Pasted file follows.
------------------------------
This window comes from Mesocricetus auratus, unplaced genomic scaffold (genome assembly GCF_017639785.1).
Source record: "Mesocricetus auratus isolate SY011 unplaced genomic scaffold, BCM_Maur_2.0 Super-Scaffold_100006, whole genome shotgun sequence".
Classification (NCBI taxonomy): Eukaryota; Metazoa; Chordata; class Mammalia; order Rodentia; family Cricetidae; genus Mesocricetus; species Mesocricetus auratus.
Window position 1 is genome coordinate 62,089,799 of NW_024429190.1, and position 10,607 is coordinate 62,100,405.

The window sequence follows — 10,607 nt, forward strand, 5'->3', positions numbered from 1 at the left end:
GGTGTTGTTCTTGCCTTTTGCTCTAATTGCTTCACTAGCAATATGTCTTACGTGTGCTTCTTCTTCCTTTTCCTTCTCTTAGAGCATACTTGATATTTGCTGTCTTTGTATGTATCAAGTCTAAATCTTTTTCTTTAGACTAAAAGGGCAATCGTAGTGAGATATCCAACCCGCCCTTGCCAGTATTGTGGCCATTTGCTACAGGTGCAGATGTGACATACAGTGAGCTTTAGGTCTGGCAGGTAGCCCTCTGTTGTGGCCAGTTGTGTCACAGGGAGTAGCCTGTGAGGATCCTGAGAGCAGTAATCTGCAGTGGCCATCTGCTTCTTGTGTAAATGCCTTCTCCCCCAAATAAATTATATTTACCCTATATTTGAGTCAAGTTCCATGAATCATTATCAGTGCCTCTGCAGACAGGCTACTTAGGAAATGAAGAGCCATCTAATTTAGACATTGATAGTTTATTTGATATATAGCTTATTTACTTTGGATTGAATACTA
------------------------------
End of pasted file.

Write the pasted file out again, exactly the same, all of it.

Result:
This window comes from Mesocricetus auratus, unplaced genomic scaffold (genome assembly GCF_017639785.1).
Source record: "Mesocricetus auratus isolate SY011 unplaced genomic scaffold, BCM_Maur_2.0 Super-Scaffold_100006, whole genome shotgun sequence".
Classification (NCBI taxonomy): Eukaryota; Metazoa; Chordata; class Mammalia; order Rodentia; family Cricetidae; genus Mesocricetus; species Mesocricetus auratus.
Window position 1 is genome coordinate 62,089,799 of NW_024429190.1, and position 10,607 is coordinate 62,100,405.

The window sequence follows — 10,607 nt, forward strand, 5'->3', positions numbered from 1 at the left end:
GGTGTTGTTCTTGCCTTTTGCTCTAATTGCTTCACTAGCAATATGTCTTACGTGTGCTTCTTCTTCCTTTTCCTTCTCTTAGAGCATACTTGATATTTGCTGTCTTTGTATGTATCAAGTCTAAATCTTTTTCTTTAGACTAAAAGGGCAATCGTAGTGAGATATCCAACCCGCCCTTGCCAGTATTGTGGCCATTTGCTACAGGTGCAGATGTGACATACAGTGAGCTTTAGGTCTGGCAGGTAGCCCTCTGTTGTGGCCAGTTGTGTCACAGGGAGTAGCCTGTGAGGATCCTGAGAGCAGTAATCTGCAGTGGCCATCTGCTTCTTGTGTAAATGCCTTCTCCCCCAAATAAATTATATTTACCCTATATTTGAGTCAAGTTCCATGAATCATTATCAGTGCCTCTGCAGACAGGCTACTTAGGAAATGAAGAGCCATCTAATTTAGACATTGATAGTTTATTTGATATATAGCTTATTTACTTTGGATTGAATACTA